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Economic benefits of trails and greenwaysHosted by AmericanTrails.org

Report Measures Wildlife Watching’s Contribution to Nation’s Economy

The $45.7 billion spent on wildlife equipment and trips in 2006 contributed substantially to federal and state tax revenues, jobs, earnings, and economic output.

Download the 12-page publication with tables and photos: "Wildlife Watching in the U.S.: The Economic Impacts on National and State Economies in 2006" (pdf 720 kb)

From U.S. Fish and Wildlife Service

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A new report recently released by the U.S. Fish and Wildlife Service shows that expenditures for wildlife watching are equivalent to the revenues generated from all spectator sports, amusement parks and arcades, non-hotel casinos, bowling centers and skiing facilities combined. Using data from the 2006 National Survey of Fishing, Hunting, and Wildlife-Associated Recreation, the Service's new addendum report Wildlife Watching in the United States: The Economic Impacts on National and State Economies in 2006 shows wildlife watching not only contributes significantly to people's enjoyment of the outdoors but is a major factor in the state and national economies.

In 2006, the direct expenditures of wildlife watchers generated $122.6 billion in total industrial output. This resulted in 1,063,482 jobs, a federal tax revenue of $9.3 billion, and a state and local tax revenue of $8.9 billion. The report details the economic impacts of wildlife watching expenditures by State. The top 5 States ranked by economic output include California, Florida, Texas, Georgia and New York. Direct expenditures by wildlife watchers were for items such as cameras, binoculars and bird food, as well as trip-related expenses such as lodging, transportation and food.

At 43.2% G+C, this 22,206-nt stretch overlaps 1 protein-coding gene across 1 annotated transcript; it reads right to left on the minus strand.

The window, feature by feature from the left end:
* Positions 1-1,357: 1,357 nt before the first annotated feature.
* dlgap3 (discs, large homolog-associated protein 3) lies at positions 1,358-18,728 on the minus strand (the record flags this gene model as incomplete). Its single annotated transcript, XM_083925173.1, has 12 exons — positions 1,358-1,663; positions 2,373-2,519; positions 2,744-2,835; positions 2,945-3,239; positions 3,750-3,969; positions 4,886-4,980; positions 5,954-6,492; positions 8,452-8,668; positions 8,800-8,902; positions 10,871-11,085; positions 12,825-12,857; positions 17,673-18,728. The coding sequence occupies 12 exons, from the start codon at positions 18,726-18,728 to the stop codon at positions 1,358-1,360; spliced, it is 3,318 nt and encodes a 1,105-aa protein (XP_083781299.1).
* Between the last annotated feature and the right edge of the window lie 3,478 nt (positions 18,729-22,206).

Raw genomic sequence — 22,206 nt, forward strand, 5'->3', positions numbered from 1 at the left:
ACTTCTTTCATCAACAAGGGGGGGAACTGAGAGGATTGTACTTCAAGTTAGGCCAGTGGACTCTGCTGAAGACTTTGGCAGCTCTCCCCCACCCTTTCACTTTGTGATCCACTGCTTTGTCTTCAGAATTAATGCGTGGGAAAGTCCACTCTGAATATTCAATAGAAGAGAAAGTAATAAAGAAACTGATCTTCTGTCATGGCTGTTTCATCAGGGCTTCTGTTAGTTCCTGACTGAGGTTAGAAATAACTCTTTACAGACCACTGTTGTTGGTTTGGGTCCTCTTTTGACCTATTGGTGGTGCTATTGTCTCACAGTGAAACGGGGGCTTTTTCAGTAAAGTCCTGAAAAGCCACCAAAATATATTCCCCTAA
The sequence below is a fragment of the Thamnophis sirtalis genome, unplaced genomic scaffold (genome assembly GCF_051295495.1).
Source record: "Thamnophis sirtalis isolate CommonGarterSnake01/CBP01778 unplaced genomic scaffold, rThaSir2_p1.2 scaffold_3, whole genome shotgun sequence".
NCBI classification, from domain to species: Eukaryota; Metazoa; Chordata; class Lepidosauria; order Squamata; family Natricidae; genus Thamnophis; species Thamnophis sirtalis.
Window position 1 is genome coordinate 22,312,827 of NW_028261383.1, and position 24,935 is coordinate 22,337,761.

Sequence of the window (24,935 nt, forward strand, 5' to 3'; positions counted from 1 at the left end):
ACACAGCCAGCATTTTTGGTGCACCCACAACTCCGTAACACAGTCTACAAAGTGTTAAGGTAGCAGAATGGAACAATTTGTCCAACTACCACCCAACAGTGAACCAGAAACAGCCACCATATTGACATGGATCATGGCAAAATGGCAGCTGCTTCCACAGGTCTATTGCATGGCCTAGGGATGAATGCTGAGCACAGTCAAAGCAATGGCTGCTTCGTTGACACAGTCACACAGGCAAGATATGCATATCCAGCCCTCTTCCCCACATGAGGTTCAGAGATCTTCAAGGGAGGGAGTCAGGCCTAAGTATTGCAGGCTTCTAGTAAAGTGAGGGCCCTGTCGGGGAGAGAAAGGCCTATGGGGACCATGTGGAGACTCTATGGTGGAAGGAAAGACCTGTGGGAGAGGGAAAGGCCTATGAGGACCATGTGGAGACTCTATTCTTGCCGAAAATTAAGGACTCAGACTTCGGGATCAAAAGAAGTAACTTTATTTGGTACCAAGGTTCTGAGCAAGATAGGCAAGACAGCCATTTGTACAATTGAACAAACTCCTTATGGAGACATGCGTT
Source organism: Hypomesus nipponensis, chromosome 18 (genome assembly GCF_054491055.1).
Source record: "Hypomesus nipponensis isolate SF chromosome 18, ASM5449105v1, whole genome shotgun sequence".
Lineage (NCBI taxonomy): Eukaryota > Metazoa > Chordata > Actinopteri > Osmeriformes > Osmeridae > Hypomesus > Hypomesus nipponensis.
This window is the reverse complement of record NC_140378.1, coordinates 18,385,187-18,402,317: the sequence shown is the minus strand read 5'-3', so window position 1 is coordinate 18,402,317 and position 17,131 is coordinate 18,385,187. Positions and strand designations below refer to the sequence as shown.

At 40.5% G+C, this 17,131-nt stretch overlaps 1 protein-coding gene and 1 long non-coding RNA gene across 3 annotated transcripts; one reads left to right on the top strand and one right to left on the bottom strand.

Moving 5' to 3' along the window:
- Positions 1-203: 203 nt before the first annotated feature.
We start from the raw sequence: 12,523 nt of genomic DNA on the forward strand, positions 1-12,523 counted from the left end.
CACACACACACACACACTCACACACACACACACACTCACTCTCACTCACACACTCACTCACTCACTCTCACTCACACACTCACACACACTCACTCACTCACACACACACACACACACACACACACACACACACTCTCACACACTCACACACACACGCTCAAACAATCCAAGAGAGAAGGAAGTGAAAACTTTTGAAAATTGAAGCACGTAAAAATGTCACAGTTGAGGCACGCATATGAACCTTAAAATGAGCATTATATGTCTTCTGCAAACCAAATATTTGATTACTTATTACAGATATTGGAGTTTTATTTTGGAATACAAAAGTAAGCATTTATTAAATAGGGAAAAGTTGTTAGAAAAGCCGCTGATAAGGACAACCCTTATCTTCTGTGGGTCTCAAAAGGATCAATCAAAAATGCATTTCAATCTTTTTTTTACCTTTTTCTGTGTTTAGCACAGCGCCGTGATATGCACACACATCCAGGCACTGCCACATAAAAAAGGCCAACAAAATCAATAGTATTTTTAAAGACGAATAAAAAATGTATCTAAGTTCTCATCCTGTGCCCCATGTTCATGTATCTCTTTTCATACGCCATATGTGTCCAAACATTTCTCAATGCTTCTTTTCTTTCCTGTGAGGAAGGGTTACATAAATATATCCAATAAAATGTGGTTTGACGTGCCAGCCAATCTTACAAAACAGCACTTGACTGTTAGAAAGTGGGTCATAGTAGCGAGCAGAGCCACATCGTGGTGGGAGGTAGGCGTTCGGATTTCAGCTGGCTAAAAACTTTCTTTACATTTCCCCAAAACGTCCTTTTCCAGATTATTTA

The report addresses participation nationwide in wildlife watching, associated expenditures and estimates of the total economic activity generated by these expenditures. In addition, it addresses the total employment and income associated with wildlife watching expenditures and estimates of the generated state and federal tax revenue. In 2006, nearly 71 million Americans (16 years of age and older) spent more than $45 billion observing, feeding, and photographing wildlife.

In addition to the 2006 National Survey of Fishing, Hunting, and Wildlife Associated Recreation and its addendum analytical report, individual state reports have also been completed. For more information on fishing, hunting, and wildlife watching in your State, visit: http://wsfrprograms.fws.gov/Subpages/NationalSurvey/reports2006.html

The mission of the U.S. Fish and Wildlife Service is working with others to conserve, protect, and enhance, fish, wildlife, plants and their habitats for the continuing benefit of the American people. We are both a leader and trusted partner in fish and wildlife conservation, known for our scientific excellence, stewardship of lands and natural resources, dedicated professionals and commitment to public service. For more information on our work and the people who make it happen, visit www.fws.gov.

For more information about the U.S. Fish and Wildlife Service: http://www.fws.gov

Download the 12-page publication with tables and photos: "Wildlife Watching in the U.S.: The Economic Impacts on National and State Economies in 2006" (pdf 720 kb)

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